Preparing Your Teen for Her First Period

How to Prepare Your Teen for Her First Period  

Menstruation is a natural part of growing up for young women. As a parent, it’s important to prepare your child for the physical and emotional changes that come with her first period. While this may be an uncomfortable conversation to have, it’s essential to ensure your daughter is prepared when she begins menstruating.


Explaining the Physical Changes

Your teen will likely experience physical changes before her first period arrives. She may notice body odor, breast tenderness, and acne around her face and chest area. It’s important to explain these changes so that she isn't surprised or uncomfortable when they occur. Additionally, make sure you explain the importance of hygiene during this time—it's important for her to practice proper hygiene habits to keep herself clean and healthy.

Talking About Emotions

It's also helpful to talk about the emotional side effects that can accompany a period such as mood swings or cramps. Explain how these emotions are normal and how there are ways to cope with them—like exercising or taking pain medication when needed. Letting her know that she can come to you if she needs help dealing with any of these feelings will go a long way in helping her feel more comfortable with what is happening in her body.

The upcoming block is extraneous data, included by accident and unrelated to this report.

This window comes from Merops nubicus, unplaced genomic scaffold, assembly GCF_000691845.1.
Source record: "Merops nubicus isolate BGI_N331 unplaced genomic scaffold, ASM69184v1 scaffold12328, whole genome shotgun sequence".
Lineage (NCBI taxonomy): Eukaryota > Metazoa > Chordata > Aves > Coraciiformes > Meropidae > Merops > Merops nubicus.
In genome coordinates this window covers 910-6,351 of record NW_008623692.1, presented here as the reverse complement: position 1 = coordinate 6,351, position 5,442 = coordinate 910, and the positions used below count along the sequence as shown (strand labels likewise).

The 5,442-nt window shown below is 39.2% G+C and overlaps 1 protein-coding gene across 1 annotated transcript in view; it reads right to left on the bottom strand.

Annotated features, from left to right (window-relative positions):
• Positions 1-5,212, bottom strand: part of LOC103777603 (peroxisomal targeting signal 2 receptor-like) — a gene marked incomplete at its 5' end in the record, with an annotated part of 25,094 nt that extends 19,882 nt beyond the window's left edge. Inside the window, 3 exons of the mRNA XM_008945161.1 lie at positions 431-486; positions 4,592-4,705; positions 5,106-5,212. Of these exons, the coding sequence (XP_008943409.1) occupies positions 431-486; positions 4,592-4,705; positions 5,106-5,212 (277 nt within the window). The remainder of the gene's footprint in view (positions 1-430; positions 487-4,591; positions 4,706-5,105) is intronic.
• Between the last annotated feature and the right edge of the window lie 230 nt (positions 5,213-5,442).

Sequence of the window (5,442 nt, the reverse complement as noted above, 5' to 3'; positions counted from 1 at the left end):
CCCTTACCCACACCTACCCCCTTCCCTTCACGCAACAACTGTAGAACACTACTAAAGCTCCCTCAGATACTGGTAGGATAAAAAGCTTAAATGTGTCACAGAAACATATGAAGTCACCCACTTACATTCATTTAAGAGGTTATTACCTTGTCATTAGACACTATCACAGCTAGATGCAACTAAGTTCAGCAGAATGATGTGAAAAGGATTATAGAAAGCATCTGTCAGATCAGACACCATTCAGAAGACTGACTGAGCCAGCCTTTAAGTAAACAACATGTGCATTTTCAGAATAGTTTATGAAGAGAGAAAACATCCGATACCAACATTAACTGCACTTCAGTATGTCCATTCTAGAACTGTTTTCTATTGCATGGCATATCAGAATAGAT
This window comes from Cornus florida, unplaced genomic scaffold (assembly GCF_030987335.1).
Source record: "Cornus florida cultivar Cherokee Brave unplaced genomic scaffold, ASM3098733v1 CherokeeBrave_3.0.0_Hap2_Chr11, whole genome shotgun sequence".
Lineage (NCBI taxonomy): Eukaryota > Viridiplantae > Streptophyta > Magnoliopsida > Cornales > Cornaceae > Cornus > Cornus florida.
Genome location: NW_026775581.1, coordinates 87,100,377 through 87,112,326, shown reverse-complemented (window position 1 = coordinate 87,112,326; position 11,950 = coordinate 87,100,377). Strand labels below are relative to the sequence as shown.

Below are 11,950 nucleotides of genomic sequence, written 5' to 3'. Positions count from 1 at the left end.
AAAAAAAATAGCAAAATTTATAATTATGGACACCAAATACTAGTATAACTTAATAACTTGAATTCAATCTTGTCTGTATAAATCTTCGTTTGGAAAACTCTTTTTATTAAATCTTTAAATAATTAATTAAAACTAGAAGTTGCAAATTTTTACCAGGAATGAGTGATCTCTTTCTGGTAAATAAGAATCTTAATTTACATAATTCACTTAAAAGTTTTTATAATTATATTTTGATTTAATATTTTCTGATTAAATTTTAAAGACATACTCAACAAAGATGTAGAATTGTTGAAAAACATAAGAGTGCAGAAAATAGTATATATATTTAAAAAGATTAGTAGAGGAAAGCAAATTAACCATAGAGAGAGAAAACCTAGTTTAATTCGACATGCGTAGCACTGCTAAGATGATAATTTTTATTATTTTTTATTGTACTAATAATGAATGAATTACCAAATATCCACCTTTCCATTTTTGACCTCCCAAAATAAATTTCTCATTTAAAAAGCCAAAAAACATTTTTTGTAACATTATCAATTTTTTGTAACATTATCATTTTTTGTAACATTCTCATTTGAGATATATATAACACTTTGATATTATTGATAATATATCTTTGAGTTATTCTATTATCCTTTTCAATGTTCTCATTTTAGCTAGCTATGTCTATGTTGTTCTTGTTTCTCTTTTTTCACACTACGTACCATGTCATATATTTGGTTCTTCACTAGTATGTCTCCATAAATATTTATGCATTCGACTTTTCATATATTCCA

Provide Education & Resources

In addition to talking about the physical and emotional changes associated with menstruation, provide your teen with educational resources so she can learn more about what is happening in her body and feel more confident in managing it on her own. There are many books, websites, and videos available that provide detailed explanations on puberty, menstruation, and other related topics. You can also purchase menstrual products online or at local stores together so your daughter knows exactly what kind of products she needs each month when it comes time for her period.



Explaining a teen’s first period can be difficult but necessary as part of their growth into adulthood. Talking openly about the physical and emotional changes associated with menstruation can help ease discomfort during this time, as well as give your daughter the education she needs to manage this new stage confidently on her own. Make sure you provide resources like books or websites so your teen can expand upon what you have taught them about their changing body and its functions over the next few years!


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